Various forms of social bias and inequity are often embedded in the design or application of technologies. Decisions related to use and distribution are often left to a few who may not foresee such consequences. This challenge is exacerbated further in digital technologies as specific values and assumptions are engineered into the products and adopted at a pace exceeding the capacity of even the most qualified legislatures to properly assess. There are troubling instances with real-world implications.
For instance, if we only look to social media as a way to support decision making, it has the potential to skew our thinking. If we only get information from the people who think like us, we will never see contrasting points of view and will tend to ignore and deny alternatives. Increasingly reliance is placed on learning systems to build the rule sets to predict rates of behaviours – from sales models to crime patterns.
As AI technology learns from the data it receives, the resulting systems will be biased in decision-making if skewed data is fed, perpetuating biases. In 2015, Amazon realised that their algorithm used for hiring employees was found to be biased against women because the algorithm was based on the number of resumes submitted over the past ten years, and since most of the applicants were men, it was trained to favour men over women.
Another worrying trend is deepfakes which uses a form of artificial intelligence to make images of fake events. This technology is increasingly accessible to many and while it provides much entertainment value, can be misused to harass, intimidate, demean, undermine and destabilise.
In an increasingly interconnected and interdependent world, where more digital technologies are adopted out of perceived or actual necessity, unforeseen consequences arise, no matter how well-intended a technological system or solution. When high-powered technology falls into the wrong hands, it can be used for criminal, immoral, and malicious ends. Scary reports of ransomware (malware used to prevent access to a computer system until a ransom is paid) is certainly on the rise.
As digital tools are increasingly applied to all areas of our individual and collective lives, the question shifts from whether such technologies should be used, to how they can be appropriately designed and applied. For one, the individuals and the businesses driving technological innovations need to be mindful about fostering responsible design, use, and distribution of digital technologies to meet essential social needs.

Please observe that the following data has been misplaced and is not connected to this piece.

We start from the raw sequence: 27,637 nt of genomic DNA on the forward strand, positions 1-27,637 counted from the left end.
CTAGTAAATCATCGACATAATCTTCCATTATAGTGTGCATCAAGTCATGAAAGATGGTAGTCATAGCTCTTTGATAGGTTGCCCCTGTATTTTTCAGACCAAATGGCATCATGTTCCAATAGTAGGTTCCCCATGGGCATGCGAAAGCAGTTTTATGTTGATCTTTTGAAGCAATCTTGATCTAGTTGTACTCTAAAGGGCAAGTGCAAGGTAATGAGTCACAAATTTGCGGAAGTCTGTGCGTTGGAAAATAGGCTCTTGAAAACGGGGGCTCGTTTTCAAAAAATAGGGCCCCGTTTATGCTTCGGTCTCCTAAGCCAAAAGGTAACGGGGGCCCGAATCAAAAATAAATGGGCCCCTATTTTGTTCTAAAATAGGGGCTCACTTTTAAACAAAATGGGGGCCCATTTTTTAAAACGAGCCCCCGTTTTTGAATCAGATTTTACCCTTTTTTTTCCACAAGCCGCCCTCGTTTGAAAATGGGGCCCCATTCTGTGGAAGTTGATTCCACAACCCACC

They ought to also think about values such as moderation, justice, and cultural diversity which should underpin digital technologies which could help us contribute meaningfully to our communities and to society at large. Such processes would do well to be informed by the experiences and needs of local communities rather than only by external market or ideological forces.
Crucially too, reflective questions such as the following need to be asked. What types of digital technologies reflect a community’s vibrancy? Is the technology being adopted in a way that is suited to our community’s needs? What forces drive our communities to utilise these technologies? How can we ensure that algorithmic outcomes and decisions are not tainted by prejudices of any kind?
Humanity is now at an inflection point in human affairs. The world-engulfing medical pandemic has precipitated greater reliance on digital technologies to carry out our basic tasks and to remain connected. The looming climate crisis is also demanding changes in the way we live. As we rebuild from covid, we should re-think and re-shape digital technologies to enable a just transition to a future which reflects the highest expression of humanity’s aspirations.
The views expressed here are that of the writer’s and not necessarily that of Weekly Echo’s.
Editor’s note: Please check out the Have Hope Exchange at https://havehope2.blogspot.com/ The site provides information on essential needs and services during this period of need.